How to Keep Creating While the World is Going to Shit

It can feel a bit like fiddling while Rome burns.

The world at large has always been a tumultuous place, particularly with the advent of new online media entities, social media, and the 24-hour news cycle of network news making us more aware than at any other time in history of the shit going down across the globe.

Lately, however, it seems it’s not just greater access to the news that’s making the world seem so untenable, but rather the quality of the news as well.

In short, the world right now, if you’ll pardon a terrible joke, seems like the shittiest place on Earth, with bad stuff happening literally everywhere that you look.

It can be difficult to carry on with a pursuit as frivolous-seeming as art while people are suffering hardship and dying from it on an almost daily basis.

If you’re a person who’s lucky enough to not be in personal or political crisis at the moment, it can feel disrespectful to those who are in crisis to do something that seems so self-indulgent.

It can feel like you’re flaunting your good fortune.  Like, instead of being appropriately penitent and remorseful about your general inability to do anything about the situation, you’ve put it right out of your head in order to carry on with your business of living the high life.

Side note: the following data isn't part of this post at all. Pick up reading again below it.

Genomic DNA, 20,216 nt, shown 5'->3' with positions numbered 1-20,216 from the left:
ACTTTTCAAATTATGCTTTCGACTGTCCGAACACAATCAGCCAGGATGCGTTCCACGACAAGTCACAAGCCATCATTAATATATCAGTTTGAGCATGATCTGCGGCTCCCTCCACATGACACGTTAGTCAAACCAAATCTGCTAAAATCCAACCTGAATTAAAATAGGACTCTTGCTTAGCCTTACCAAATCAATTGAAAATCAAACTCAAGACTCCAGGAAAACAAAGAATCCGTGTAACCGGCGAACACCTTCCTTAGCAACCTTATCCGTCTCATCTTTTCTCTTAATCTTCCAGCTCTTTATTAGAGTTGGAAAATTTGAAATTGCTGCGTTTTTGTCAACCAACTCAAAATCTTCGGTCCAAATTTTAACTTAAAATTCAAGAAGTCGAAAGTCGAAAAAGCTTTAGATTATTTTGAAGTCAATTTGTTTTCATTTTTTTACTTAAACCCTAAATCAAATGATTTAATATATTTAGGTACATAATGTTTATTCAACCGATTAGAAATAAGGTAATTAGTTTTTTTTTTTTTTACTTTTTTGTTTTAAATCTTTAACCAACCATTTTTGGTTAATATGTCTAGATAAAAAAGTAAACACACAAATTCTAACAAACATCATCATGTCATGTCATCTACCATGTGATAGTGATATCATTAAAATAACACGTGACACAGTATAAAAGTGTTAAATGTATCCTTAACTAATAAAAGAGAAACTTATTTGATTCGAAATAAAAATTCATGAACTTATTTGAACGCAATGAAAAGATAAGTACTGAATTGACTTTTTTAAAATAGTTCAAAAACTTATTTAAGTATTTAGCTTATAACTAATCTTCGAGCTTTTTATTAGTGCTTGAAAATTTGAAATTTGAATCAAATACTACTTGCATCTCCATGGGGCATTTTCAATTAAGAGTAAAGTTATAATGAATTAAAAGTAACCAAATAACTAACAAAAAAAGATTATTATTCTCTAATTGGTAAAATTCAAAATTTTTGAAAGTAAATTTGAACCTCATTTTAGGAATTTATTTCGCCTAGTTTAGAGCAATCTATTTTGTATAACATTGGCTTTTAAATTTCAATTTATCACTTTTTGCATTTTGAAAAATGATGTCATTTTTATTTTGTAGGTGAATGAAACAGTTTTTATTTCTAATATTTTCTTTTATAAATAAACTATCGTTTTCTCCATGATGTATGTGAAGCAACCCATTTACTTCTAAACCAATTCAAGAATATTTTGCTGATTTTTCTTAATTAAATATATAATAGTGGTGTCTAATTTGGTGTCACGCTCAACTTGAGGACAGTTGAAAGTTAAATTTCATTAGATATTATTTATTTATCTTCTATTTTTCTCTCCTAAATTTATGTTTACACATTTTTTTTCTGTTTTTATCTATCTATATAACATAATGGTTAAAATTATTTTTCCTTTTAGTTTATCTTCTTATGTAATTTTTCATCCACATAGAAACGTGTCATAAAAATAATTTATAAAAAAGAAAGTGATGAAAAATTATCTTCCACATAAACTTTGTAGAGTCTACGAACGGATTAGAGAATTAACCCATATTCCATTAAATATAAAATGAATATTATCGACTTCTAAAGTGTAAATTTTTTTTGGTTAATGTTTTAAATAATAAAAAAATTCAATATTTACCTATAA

The reality, however, is that art is an essential and fundamental human pursuit.  During every age and era of human history, many of which were equally horrific in their own right, people have created and turned to art to reify and reaffirm our humanity.

Particularly when the world around us is at its darkest, art has an important role to play in how we see ourselves through troubled times and envision a better world for the future.

So if you find yourself feeling guilty about creating—if you find your output suffering for it, or are otherwise asking yourself what does it even matter—remember these three key points:

1) People need escapism

During troubled times, when just getting through the day is an interminable struggle, people often need a means of temporary escape.  A means by which they can just disengage from the world around them for a little while to regain their mental energy.

Think of the last time you were in some sort of crisis.  What did you do to console yourself?  Turn to a beloved book?  A favourite TV series?  Stare at a beautiful painting or photograph?  Play a video game?

Depending upon the nature of the crisis, you mightn’t have been able to do any of the above in the moment.  But as soon as the immediate danger—be it physical or emotional—had passed, no doubt you looked to some form of art to help you return to yourself.

Not every piece of art needs to be heavy with contemporary themes and valuable life lessons.  Sometimes, art is just meant to be uplifting and fun.

Art can help boost someone’s mood when they’re suffering.  It can bring them an unexpected moment of joy.